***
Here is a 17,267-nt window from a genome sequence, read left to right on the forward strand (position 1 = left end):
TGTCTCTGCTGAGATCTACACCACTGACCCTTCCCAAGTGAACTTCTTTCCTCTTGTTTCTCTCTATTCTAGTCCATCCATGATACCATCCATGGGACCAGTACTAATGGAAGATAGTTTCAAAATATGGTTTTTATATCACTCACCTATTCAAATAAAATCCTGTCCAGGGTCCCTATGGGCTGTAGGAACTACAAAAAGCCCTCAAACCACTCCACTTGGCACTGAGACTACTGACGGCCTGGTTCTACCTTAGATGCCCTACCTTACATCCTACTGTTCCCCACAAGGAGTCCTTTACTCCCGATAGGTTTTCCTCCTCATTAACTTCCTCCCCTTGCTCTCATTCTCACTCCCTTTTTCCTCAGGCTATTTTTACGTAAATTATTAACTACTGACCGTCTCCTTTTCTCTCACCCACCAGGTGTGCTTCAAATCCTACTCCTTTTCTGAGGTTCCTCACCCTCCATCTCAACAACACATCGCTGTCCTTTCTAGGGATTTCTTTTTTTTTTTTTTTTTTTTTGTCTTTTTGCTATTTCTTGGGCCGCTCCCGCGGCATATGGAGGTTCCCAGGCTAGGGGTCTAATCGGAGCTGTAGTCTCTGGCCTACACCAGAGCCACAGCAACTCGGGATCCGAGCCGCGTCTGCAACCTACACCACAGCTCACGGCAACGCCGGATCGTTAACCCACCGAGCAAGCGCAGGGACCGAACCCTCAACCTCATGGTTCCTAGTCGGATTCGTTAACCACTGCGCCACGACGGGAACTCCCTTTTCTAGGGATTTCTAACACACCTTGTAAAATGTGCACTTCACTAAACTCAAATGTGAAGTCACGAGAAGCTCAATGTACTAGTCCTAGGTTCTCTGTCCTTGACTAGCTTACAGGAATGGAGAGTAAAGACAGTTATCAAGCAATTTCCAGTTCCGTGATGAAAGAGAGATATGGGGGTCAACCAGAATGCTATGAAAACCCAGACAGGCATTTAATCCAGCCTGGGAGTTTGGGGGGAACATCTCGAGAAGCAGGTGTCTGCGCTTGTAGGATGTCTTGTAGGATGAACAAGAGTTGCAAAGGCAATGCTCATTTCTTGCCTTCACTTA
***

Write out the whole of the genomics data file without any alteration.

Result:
Here is a 17,267-nt window from a genome sequence, read left to right on the forward strand (position 1 = left end):
TGTCTCTGCTGAGATCTACACCACTGACCCTTCCCAAGTGAACTTCTTTCCTCTTGTTTCTCTCTATTCTAGTCCATCCATGATACCATCCATGGGACCAGTACTAATGGAAGATAGTTTCAAAATATGGTTTTTATATCACTCACCTATTCAAATAAAATCCTGTCCAGGGTCCCTATGGGCTGTAGGAACTACAAAAAGCCCTCAAACCACTCCACTTGGCACTGAGACTACTGACGGCCTGGTTCTACCTTAGATGCCCTACCTTACATCCTACTGTTCCCCACAAGGAGTCCTTTACTCCCGATAGGTTTTCCTCCTCATTAACTTCCTCCCCTTGCTCTCATTCTCACTCCCTTTTTCCTCAGGCTATTTTTACGTAAATTATTAACTACTGACCGTCTCCTTTTCTCTCACCCACCAGGTGTGCTTCAAATCCTACTCCTTTTCTGAGGTTCCTCACCCTCCATCTCAACAACACATCGCTGTCCTTTCTAGGGATTTCTTTTTTTTTTTTTTTTTTTTTGTCTTTTTGCTATTTCTTGGGCCGCTCCCGCGGCATATGGAGGTTCCCAGGCTAGGGGTCTAATCGGAGCTGTAGTCTCTGGCCTACACCAGAGCCACAGCAACTCGGGATCCGAGCCGCGTCTGCAACCTACACCACAGCTCACGGCAACGCCGGATCGTTAACCCACCGAGCAAGCGCAGGGACCGAACCCTCAACCTCATGGTTCCTAGTCGGATTCGTTAACCACTGCGCCACGACGGGAACTCCCTTTTCTAGGGATTTCTAACACACCTTGTAAAATGTGCACTTCACTAAACTCAAATGTGAAGTCACGAGAAGCTCAATGTACTAGTCCTAGGTTCTCTGTCCTTGACTAGCTTACAGGAATGGAGAGTAAAGACAGTTATCAAGCAATTTCCAGTTCCGTGATGAAAGAGAGATATGGGGGTCAACCAGAATGCTATGAAAACCCAGACAGGCATTTAATCCAGCCTGGGAGTTTGGGGGGAACATCTCGAGAAGCAGGTGTCTGCGCTTGTAGGATGTCTTGTAGGATGAACAAGAGTTGCAAAGGCAATGCTCATTTCTTGCCTTCACTTA